Vanity Projects? What’s that?
Let’s face it; we all want to leave a legacy on this planet. Whether we are a butcher, baker or a candlestick maker, we want to folks to recognise and appreciate our achievements after we die. Sometimes, people go a little too far and squander public money for vanity projects, often leaving monuments and buildings that tarnish their legacy rather than uplift it.
1. The Millennium Dome, London, United Kingdom
When Tony Blair’s advisor warned him to leave a legacy; this white elephant was dreamt up in an instant; he even appointed a ‘Minister for the Millennium’ cabinet position to oversee the project. Blair wanted to bring Britain into the 21st century by building a wide, expensive dome but it turned out to be a flop. Designed to house the “Millennium experience”, which was a series of strange, unpopular, disorganised exhibitions sponsored by large corporations; visitor numbers were small, costs were astronomical, and it screamed ‘useless vanity projects’ given Blair’s insistence that the dome be a success. The Millennium Dome was taken out of the hands of politicians and is now the O2 Arena.
2. Palace of the Parliament, Bucharest, Romania
When Romanian dictator Nicolae Ceaușescu was approaching another decade in office, he knew that it was time to leave his legacy. The 1977 Bucharest Earthquake proved to be the catalyst for the People’s House, an ambitious project to rebuild the city in the image of Pyongyang, North Korea. After years of personal planning, the groundbreaking ceremony started in 1984; at a time when cash-strapped Romania was paying off its national debt by selling off its food supply. During its construction, Ceaușescu was known to drive his architects crazy by building, then removing staircases if it didn’t look right from his perspective. Moreover, thousands of people died as forced labor and neighborhoods were demolished and replaced with inadequate houses without windows or doors.
3. Ryugyong Hotel, Pyongyang, North Korea
Known as the “tallest unfinished building in the world”, the Ryugyong Hotel was designed to compete against the Westin Stamford Hotel in Singapore built by a South Korean firm in the mid-1980s. This was more than usual vanity projects; it was designed to be yet another boast in how they could build bigger, better buildings than the South; ignoring the actual reasons to why a hotel should actually be built. A North Korean construction company began groundbreaking in 1987, using a dull, inspiring squashed-sandwich pyramid-based design. Construction halted in 1992 after the Soviet Union collapsed and all potential funding ended, leaving a disused crane perched on its tip for over two decades; becoming a national calamity and an international embarrassment. In recent years, cladding has emerged on the Ryugyong Hotel, yet its interior remains empty and useless over 30 years since the completion of the Westin Stamford Hotel.
4. Basilica of Our Lady of Peace, Yamoussoukro, Côte d’Ivoire
If religion is the opium of the masses, Ivorian president Félix Houphouët-Boigny must have been high AF when he dreamt up a plan to create a catholic Mecca for Africa. As yet another vanity projects from the mid-80’s, ‘Papa Houphouët’ designated his birthplace as the nation’s capital, and set to work spending up to $600 million USD on a building at a time of economic turmoil and strife. It was consecrated by Pope John Paul II in 1990 during Papa’s 30th year in office; on the promise that a local hospital is built nearby. Not surprisingly the hospital was never built, and the papacy was essentially tricked.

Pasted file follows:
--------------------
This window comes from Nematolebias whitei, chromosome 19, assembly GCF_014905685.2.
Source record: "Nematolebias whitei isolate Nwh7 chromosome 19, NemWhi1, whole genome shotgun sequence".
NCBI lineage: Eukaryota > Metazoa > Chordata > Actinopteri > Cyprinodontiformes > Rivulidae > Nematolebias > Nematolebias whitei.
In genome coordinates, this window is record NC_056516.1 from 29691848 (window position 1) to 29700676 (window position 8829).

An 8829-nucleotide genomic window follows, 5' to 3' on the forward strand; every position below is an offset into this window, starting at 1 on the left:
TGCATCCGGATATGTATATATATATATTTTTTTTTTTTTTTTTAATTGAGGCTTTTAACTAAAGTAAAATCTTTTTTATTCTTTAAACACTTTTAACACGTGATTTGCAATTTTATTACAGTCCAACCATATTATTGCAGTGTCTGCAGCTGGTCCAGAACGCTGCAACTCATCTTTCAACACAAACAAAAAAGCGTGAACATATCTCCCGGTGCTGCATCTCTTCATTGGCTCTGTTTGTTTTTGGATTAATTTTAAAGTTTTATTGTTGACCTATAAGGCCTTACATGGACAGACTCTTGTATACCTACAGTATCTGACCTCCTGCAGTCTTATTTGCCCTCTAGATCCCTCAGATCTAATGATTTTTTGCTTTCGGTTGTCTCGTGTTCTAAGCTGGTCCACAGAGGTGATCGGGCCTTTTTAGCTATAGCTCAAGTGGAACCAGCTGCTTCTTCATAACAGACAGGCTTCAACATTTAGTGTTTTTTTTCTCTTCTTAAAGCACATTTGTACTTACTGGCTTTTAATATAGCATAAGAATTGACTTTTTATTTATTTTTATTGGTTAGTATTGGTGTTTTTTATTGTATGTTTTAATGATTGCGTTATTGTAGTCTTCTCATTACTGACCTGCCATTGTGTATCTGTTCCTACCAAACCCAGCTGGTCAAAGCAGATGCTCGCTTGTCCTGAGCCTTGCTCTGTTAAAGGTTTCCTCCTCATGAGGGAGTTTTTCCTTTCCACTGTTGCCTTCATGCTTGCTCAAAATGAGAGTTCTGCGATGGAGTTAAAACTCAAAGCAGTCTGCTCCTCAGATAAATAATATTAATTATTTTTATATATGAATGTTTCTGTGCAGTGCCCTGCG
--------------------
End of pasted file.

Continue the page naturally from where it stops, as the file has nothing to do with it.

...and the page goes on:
5. African Renaissance Movement, Dakar, Senegal
There are not too many grandiose statues in Africa compared to say, parts of eastern Europe or North Korea, yet this massive sculpture of steel was built by the latter – North Korea. Although the design of the statue was dreamt up by Pierre Goudiaby, this was part of one of the vanity projects by President Abdoulaye Wade to herald a “new era of African Renaissance” to celebrate Senegal’s 50th year of independence from France in 2010. It’s $27 million USD cost was paid through selling off 40 hectares of fertile land, money that could have been used to alleviate Dakar’s poverty. It’s unveiling led to protests from religious clergy angry at the scantily-clad models depicted on the monument, and also from thousands of Dakar’s poorest who were frustrated at the huge waste of public money.
6. House of Soviets, Kaliningrad, Russia
Colloquially known as “The Monster”, the House of Soviets once stood in the spot of a beautiful Prussian castle in what was known as Konigsberg. Wanting to remove all symbols of fascism and German heritage in the newly acquired territory, the Soviets completely demolished the damaged castle after the Second World War and replaced it with a bureaucratic “buried robot” structure. After 15 years of very slow work, authorities lost interest in completing the building and funding was cut, leaving a horrid useless shell. The building received a lick of paint following a 2005 visit by Putin, but since remains unused to this day.
7. George W Bush Presidential Centre, University Park, Texas
Presidents should at least have a positive legacy before monuments and buildings are dedicated to them. It is a tradition in the United States that every president should have his own “presidential library” to keep artifacts and other documents relating to their tenureship. But what if that particular leader was responsible for the deaths of tens of thousands of lives through his invasions? If a leader is not benevolent or popular, even years after his tenureship, then why should he (or she) have permanent vanity projects?
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